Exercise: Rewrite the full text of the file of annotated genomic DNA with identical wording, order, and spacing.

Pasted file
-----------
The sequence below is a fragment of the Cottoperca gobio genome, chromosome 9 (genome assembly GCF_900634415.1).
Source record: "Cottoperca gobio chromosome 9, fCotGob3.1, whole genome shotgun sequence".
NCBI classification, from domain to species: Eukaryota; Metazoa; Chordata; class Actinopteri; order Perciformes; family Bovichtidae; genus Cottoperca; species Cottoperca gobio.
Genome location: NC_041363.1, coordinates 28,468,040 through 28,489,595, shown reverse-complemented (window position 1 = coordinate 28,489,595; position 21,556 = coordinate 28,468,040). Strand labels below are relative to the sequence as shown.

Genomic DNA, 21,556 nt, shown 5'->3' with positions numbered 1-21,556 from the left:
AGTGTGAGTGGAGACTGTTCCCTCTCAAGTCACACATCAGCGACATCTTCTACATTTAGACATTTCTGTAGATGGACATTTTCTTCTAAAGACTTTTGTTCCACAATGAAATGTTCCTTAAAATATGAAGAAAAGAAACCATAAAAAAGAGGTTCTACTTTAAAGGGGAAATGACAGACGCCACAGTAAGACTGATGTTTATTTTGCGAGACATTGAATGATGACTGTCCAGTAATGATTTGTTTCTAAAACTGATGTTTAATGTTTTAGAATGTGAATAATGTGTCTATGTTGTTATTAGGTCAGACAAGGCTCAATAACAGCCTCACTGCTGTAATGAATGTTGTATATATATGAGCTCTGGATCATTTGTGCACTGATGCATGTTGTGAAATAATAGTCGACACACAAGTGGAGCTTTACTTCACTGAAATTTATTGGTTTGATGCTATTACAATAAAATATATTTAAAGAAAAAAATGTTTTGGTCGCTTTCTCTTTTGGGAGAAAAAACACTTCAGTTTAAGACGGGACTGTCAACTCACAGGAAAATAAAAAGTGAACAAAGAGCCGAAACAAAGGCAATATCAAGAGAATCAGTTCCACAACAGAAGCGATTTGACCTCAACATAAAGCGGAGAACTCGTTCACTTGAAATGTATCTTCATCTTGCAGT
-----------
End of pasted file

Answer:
The sequence below is a fragment of the Cottoperca gobio genome, chromosome 9 (genome assembly GCF_900634415.1).
Source record: "Cottoperca gobio chromosome 9, fCotGob3.1, whole genome shotgun sequence".
NCBI classification, from domain to species: Eukaryota; Metazoa; Chordata; class Actinopteri; order Perciformes; family Bovichtidae; genus Cottoperca; species Cottoperca gobio.
Genome location: NC_041363.1, coordinates 28,468,040 through 28,489,595, shown reverse-complemented (window position 1 = coordinate 28,489,595; position 21,556 = coordinate 28,468,040). Strand labels below are relative to the sequence as shown.

Genomic DNA, 21,556 nt, shown 5'->3' with positions numbered 1-21,556 from the left:
AGTGTGAGTGGAGACTGTTCCCTCTCAAGTCACACATCAGCGACATCTTCTACATTTAGACATTTCTGTAGATGGACATTTTCTTCTAAAGACTTTTGTTCCACAATGAAATGTTCCTTAAAATATGAAGAAAAGAAACCATAAAAAAGAGGTTCTACTTTAAAGGGGAAATGACAGACGCCACAGTAAGACTGATGTTTATTTTGCGAGACATTGAATGATGACTGTCCAGTAATGATTTGTTTCTAAAACTGATGTTTAATGTTTTAGAATGTGAATAATGTGTCTATGTTGTTATTAGGTCAGACAAGGCTCAATAACAGCCTCACTGCTGTAATGAATGTTGTATATATATGAGCTCTGGATCATTTGTGCACTGATGCATGTTGTGAAATAATAGTCGACACACAAGTGGAGCTTTACTTCACTGAAATTTATTGGTTTGATGCTATTACAATAAAATATATTTAAAGAAAAAAATGTTTTGGTCGCTTTCTCTTTTGGGAGAAAAAACACTTCAGTTTAAGACGGGACTGTCAACTCACAGGAAAATAAAAAGTGAACAAAGAGCCGAAACAAAGGCAATATCAAGAGAATCAGTTCCACAACAGAAGCGATTTGACCTCAACATAAAGCGGAGAACTCGTTCACTTGAAATGTATCTTCATCTTGCAGT